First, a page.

"He made these big shoes that had a compartment inside," relates Cline. "When he was out in the fields he stuffed the inside with rice so he would have extra food. One day he came back to the prison and he turned his ankle. The rice went all over the place and the guards went nuts. He had grown a beard that was about two feet long so to punish him they hung that shoe on his beard and he had to walk around with it attach to that beard for a long while. It was quite a site."

In June of 1944, the Japanese began to move prisoners to Japan to work in their heavy industries, because many of their men had been conscripted to serve in the military. Cline and 1250 men were loaded on a cargo ship and sent off to Kyusho, the southern major island of the Japanese home islands. But the trip was scary, not only for the conditions but because American submarines were patrolling the waters and ships were constantly being sunk.

"When they took us out of the prison in Davao, there were 750 guys left there," says Cline sadly. "A couple of months later they were put on a ship that was torpedoed by an American sub. Only 82 of them survived."

Cline and his cohorts found themselves working in a copper refinery near Yokkaichi. He worked at that factory for nine months. During that time at the refinery American B-29's attacked the city repeatedly.

"A few years later I went to the refinery in Magna (Kennecott's refinery) and I found them using the exact same processes we were using in Japan."

Nine months later he was moved to a steel mill near the city of Toyama to the north and on the coast. There he witnessed something that historians have labeled much worse that the dropping of the Atomic Bomb.

"The B-29's would come in at 8000 feet and bomb the city with incidiary bombs," he explains. "Those bombs would create firestorms so powerful that they would push up debris from the fires and send it into our camp five miles away. We were always putting out fires."

In the camps in Japan the allies were not guarded by soldiers. Instead they were watched by what the allies termed "stick guards" men who carried long sticks and were civilians.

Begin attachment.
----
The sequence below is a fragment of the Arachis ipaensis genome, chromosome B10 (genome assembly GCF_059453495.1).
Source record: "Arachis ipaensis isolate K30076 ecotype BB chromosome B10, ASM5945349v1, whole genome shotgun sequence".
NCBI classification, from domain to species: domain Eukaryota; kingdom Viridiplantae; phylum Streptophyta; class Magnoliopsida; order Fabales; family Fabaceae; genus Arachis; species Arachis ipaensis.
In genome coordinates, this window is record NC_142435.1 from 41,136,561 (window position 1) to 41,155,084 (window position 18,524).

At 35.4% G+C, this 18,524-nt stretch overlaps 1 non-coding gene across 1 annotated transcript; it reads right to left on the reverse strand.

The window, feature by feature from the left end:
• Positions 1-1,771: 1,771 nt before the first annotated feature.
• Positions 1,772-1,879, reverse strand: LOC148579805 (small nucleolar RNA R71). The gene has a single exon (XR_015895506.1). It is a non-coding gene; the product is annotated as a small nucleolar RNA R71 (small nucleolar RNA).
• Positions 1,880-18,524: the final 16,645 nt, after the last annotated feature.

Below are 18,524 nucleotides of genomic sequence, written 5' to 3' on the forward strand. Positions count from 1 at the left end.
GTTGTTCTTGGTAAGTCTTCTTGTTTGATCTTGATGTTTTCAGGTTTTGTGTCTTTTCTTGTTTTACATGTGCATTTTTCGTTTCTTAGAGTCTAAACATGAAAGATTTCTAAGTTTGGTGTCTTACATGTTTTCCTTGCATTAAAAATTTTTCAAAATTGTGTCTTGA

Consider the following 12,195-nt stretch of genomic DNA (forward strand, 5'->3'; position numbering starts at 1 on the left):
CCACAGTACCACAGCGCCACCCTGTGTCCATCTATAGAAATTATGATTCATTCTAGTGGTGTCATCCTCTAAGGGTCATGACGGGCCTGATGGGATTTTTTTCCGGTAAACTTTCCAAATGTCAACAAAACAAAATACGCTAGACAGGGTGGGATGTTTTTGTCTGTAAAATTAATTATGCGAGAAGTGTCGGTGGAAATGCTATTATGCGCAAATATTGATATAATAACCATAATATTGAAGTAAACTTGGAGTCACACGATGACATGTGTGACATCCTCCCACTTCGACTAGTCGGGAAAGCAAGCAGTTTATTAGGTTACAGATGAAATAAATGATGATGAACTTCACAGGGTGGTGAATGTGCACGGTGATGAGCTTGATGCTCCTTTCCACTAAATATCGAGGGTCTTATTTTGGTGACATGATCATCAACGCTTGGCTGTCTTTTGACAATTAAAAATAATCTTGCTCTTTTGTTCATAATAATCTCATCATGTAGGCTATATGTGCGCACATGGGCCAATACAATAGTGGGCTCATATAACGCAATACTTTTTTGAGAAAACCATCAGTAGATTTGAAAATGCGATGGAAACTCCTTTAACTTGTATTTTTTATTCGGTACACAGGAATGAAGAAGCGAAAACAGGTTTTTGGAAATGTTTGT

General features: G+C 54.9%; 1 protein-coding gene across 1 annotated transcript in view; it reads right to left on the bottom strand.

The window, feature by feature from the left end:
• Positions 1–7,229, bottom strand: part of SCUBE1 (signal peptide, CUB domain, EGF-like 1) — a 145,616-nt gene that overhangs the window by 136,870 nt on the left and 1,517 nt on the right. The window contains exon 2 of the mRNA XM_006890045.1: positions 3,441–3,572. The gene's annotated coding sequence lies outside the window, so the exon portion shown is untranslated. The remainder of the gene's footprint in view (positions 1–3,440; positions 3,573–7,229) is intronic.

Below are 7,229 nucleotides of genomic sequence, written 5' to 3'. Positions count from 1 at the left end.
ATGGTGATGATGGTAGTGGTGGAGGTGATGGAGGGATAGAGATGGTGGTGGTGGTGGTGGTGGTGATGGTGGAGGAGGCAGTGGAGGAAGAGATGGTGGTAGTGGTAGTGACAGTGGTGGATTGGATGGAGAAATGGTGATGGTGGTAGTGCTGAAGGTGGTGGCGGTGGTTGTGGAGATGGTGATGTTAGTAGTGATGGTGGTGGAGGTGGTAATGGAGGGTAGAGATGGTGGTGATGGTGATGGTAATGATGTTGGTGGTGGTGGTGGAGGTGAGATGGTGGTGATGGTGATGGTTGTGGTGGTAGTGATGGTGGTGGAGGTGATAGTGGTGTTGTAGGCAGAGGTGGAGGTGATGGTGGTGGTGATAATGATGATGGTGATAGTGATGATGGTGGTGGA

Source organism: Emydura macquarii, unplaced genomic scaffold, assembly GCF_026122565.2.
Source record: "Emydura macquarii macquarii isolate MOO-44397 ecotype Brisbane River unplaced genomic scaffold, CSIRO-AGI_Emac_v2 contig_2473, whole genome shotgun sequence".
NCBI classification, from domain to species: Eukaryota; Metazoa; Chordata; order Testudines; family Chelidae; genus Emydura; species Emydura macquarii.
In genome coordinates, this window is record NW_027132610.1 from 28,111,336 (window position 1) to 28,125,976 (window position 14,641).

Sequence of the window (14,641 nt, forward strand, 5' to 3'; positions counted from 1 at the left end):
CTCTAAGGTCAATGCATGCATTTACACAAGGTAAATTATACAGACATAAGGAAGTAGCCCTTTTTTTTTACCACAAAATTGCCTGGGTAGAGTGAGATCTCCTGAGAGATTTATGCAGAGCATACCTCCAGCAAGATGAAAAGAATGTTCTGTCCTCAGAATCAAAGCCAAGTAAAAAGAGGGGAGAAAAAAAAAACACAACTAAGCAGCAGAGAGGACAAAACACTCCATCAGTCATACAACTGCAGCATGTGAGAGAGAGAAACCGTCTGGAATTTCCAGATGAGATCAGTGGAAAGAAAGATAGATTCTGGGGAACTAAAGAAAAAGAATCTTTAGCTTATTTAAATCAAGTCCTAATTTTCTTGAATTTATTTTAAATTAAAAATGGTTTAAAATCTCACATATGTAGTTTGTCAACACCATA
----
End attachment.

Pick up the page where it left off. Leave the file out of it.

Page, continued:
Buss Cline today.

"Those guys were not mean like the soldiers had been," says Cline. "In fact they were mostly kind. One even sat me down one day and told me that we would be going home soon because the Japanese were losing the war."

Three months later on August 14 the allied soldiers went back to their camp from the steel mill as usual for their noon meal. They were not called back to work that day. The next morning no one came to get them for work either. Later that day the camp commander came to the American commanding officer and told him the war was over. It was also Cline's birthday.

"The Japanese commander asked what he could get us and even suggested he could get us girls," said Cline laughing as he told the story. "None of us cared one bit about girls; all we wanted was food."

The commander brought in a cow, it was slaughtered and then the camp feasted. A few days later they were taken to Tokyo and put on a hospital ship. When he was captured Cline weighed 130 lbs. When he was liberated he weighed 100 lbs.

"I didn't lose much, but some of the guys in other camps were much worse off," he says.

Cline returned to the United States with three physical injuries that he had received during the war, but more importantly he came back with post traumatic syndrome, something most people only associate with the Vietnam War. Many Americans had it, but it wasn't publicized. He still dreams about things he saw. In fact the night before his interview for this story he had bad dreams about the experience.

"Think about it," he said. "I was captured on May 10, Mother's Day that year. This past Sunday was Mother's Day."

For the first 13 months of his captivity no one in his family, or Beth Turner who was waiting for him in Sunnyside knew if he was alive or dead. But the Japanese had a funny way of gloating about the allies they captured. They often broadcast the names of servicemen under their control and Cline's name was heard by some people in Washington State on a short wave radio. Somehow they found his parents and contacted them to let them know he was alive.

When he returned to the United States he came back to Utah, married Beth and began to work for Utah Fuel Company. He did that for only six months and then he went to work for Geneva Mine, where he stayed a short 36 and one half years. Along with that job he also built, bought and ran three theaters in the East Carbon area, the drive in that used to be in town, the Esquire and the Nustar. He ran those for 29 years until they closed in 1979.

Cline, who lost Beth to a heart attack eight years ago still takes joy in life. He always traveled a lot, especially after retiring in 1982, and he still likes to but he says all the walking when you travel is starting to get to him. A few years ago he took his son and his daughter and their families to Italy for a visit.

"The Vatican's a big place, you have to do a lot of walking there," he says.

Some might think Cline thought those three years in the hands of an enemy were wasted, but he doesn't. Each year he and the veterans he served time in the camp with get together. This year they met in Laughlin, Nev. but there were only 10 of them there. The generation that kept the world safe is passing on.

"You know, I wouldn't want to go through being in the hands of the Japanese like that again, but then I wouldn't trade the experience for a million dollars either," he states adamantly.

Typical words from someone who hails from the greatest generation.